Lazarus Says NBC Will Address Russia's Anti-Gay Laws During Sochi Games Coverage
NBC Sports Group Chair Mark Lazarus on Saturday "acknowledged that the network will address the controversy stirred by Russia’s new anti-gay laws" during the net's '14 Sochi Olympics coverage, according to Cynthia Littleton of VARIETY. Lazarus noted that the Olympic Games have "long been affected by social and cultural issues of the day." He said, "We will address those issues as they are relevant at the time of the Games, as has always been done by NBC’s coverage." Lazarus emphasized that the IOC has "pressed the Russian government on the new law and has been assured that 'there will not be any issues regarding what takes place during the Games.'" He "sought to distance NBC and the Olympics from a broader responsibility to make a statement from a human rights standpoint" (VARIETY.com, 7/27). Lazarus said that both NBC and the IOC "aren't happy with Russia's crackdown on gay rights." Lazarus: "We will again acknowledge that it exists, but I don't know what it's going to mean to us yet. So I cannot tell you how we're going to cover it. ... We don't believe that the Games are in the spirit of the law that they've passed, and we're hopeful that the Olympic spirit will win out" (WASHINGTONPOST.com, 7/28). In Baltimore, Michael Gold wrote given NBC's "near-invisible coverage of China's human rights issues" during the '08 Beijing Games, "don't consider me reassured." The net may "consider its primary mission reporting on the results of sporting events that take place in Sochi." But each Olympics is "inextricably linked to its setting, and networks consistently run location-based pieces meant to orient viewers with the event's backdrop." If NBC is "intent on doing fluff pieces about, say, fake snow in Sochi, fine." So long as it "explores the anti-gay attitudes lurking right behind the Olympics' LGBT-friendly Potemkin village" (Baltimore SUN, 7/28).
DUELING DOCS: SI.com's Richard Deitsch noted NBC on Saturday announced that former Olympic figure skater Nancy Kerrigan had "agreed to an exclusive interview with the network as part of an upcoming documentary on Kerrigan and Tonya Harding that will air on NBC during the Sochi Olympics." Kerrigan will "be interviewed by Mary Carillo, who will narrate the NBC documentary." What makes the announcement "interesting is the gamesmanship between ESPN and NBC for Kerrigan." ESPN recently announced a doc on Harding and Kerrigan would be part of its fall "30 for 30" slate. The film's director, Nanette Burstein, said in May said that she "was optimistic Kerrigan would sit down with her for an interview but as of this writing, Kerrigan had declined ESPN's overtures." An NBC Sports spokesperson said that Kerrigan "is not being paid for her interview." But when asked if Kerrigan was being considered for an on-air gig for the Sochi Games, the spokesperson said, "Nancy is among many former Winter Olympic athletes under consideration for an on-air role in Sochi" (SI.com, 7/28).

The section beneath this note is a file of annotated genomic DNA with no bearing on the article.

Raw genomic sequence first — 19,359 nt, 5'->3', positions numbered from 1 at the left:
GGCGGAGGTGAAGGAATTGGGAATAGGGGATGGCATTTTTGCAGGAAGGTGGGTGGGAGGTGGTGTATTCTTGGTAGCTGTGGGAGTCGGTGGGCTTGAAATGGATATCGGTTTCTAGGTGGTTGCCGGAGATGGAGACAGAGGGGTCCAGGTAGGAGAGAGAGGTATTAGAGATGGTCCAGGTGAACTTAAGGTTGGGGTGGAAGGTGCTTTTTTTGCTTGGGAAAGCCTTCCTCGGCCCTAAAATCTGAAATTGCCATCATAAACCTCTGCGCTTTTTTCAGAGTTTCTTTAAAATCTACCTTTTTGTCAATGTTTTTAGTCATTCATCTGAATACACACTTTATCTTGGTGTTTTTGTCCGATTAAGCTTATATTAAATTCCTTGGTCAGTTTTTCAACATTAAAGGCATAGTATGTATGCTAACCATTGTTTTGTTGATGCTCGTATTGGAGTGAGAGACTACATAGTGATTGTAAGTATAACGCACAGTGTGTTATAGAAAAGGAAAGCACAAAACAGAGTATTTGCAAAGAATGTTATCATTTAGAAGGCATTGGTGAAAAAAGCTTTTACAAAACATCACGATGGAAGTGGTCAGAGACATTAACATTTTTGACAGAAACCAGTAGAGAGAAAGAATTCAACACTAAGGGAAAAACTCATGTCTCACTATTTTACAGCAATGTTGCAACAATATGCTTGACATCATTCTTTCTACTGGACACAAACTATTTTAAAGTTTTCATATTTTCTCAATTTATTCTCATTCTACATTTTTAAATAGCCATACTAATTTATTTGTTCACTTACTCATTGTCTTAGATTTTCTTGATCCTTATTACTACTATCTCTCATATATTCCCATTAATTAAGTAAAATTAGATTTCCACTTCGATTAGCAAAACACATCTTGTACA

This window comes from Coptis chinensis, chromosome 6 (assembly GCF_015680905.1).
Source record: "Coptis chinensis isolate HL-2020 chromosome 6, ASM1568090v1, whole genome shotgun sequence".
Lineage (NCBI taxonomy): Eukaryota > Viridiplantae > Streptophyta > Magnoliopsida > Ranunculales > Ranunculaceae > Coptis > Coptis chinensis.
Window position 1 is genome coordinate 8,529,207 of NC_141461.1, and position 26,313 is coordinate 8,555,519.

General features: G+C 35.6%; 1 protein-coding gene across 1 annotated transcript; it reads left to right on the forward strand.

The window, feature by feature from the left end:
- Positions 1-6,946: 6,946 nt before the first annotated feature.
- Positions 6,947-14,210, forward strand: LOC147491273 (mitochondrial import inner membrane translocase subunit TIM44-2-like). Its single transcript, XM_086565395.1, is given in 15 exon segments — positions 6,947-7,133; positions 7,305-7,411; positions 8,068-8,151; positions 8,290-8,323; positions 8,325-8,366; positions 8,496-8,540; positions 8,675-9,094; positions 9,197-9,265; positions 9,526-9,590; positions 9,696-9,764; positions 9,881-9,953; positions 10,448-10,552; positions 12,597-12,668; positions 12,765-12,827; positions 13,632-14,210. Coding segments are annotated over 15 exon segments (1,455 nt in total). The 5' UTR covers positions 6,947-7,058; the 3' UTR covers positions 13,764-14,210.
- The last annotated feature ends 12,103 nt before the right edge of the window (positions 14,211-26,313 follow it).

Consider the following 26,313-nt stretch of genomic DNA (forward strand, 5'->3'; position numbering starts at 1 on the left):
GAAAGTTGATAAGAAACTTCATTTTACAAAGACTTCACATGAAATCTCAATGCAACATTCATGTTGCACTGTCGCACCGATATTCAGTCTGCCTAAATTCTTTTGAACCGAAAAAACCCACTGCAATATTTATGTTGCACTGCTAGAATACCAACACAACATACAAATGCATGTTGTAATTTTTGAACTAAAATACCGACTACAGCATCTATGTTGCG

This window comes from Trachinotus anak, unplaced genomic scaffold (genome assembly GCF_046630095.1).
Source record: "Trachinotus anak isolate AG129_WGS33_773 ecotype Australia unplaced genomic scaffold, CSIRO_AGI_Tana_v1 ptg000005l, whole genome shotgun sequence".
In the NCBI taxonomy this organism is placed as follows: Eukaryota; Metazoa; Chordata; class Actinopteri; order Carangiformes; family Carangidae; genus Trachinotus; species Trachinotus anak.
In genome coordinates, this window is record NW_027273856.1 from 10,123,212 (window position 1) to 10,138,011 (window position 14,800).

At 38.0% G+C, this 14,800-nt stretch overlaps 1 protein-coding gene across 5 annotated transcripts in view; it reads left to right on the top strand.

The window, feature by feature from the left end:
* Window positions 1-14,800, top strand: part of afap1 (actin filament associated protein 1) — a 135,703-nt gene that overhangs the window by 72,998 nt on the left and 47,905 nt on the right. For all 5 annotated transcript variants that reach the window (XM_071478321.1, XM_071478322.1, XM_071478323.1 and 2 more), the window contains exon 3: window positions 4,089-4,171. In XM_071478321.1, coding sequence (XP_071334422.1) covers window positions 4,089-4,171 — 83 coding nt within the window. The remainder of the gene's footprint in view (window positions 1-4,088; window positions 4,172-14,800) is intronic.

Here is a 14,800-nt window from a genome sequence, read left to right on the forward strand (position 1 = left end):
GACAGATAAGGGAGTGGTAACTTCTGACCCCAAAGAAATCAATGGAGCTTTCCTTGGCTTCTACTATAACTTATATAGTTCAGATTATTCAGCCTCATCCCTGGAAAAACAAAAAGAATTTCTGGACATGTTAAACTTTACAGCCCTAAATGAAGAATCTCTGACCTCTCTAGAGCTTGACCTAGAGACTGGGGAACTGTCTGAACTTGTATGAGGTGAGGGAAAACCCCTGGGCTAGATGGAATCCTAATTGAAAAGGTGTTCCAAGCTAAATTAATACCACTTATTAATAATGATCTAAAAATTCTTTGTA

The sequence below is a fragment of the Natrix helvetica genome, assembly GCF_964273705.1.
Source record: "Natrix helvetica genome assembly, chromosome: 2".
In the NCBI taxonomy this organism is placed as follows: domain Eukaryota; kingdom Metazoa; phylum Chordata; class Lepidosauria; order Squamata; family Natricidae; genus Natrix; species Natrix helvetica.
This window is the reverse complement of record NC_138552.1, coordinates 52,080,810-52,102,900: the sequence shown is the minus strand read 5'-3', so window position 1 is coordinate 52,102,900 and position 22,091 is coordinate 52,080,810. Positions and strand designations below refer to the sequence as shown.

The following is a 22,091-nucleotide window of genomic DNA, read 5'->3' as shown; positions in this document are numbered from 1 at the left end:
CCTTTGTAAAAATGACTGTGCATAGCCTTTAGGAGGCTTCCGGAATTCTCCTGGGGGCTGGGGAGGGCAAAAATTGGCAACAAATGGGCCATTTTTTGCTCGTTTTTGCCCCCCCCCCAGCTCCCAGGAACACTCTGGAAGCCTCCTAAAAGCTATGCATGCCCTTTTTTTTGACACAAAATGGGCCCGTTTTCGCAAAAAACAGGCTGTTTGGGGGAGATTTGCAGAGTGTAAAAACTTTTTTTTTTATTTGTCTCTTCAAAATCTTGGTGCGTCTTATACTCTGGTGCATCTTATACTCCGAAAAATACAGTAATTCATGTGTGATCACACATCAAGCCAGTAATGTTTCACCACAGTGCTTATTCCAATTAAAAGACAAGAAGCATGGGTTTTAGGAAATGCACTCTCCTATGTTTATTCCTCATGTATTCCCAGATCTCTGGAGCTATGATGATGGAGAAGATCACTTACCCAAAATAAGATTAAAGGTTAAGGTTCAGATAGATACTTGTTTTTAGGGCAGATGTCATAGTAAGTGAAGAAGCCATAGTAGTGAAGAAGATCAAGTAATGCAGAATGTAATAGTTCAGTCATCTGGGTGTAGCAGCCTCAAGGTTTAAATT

GETTING READY FOR RUSSIA: BROADCASTING & CABLE's Andrea Morabito noted Lazarus "defended NBC's tape-delay strategy to feature marquee events in primetime, pointing to 2012's record ratings as proof the audience was on board with it." He said, "What we learned in London is people who streamed events live during [the] day tended to watch our packaged show in primetime. With the addition of each device they added more viewing." Morabito wrote there was "one thing NBC wasn't willing to defend though -- its cutting away from the Closing Ceremony" to show an episode of the now-canceled "Animal Practice," which "drew major backlash last summer." Lazarus: "We learned some things along the way. You don't make [the] same decisions twice. I don't think we would put ourselves in position to do that again" (BROADCASTINGCABLE.com, 7/27). Meanwhile, NBC Sports announced the roles for Al Michaels and Apolo Anton Ohno during its Sochi coverage. Michaels will host daytime coverage on NBC Sports Network on weekdays and NBC during weekends. Ohno will serve as an analyst for short track speedskating, while also working on features and offering studio commentary. NBC will begin its primetime coverage of the Sochi Games on Feb. 6 -- one night before the net provides coverage of the Opening Ceremony (NBC Sports).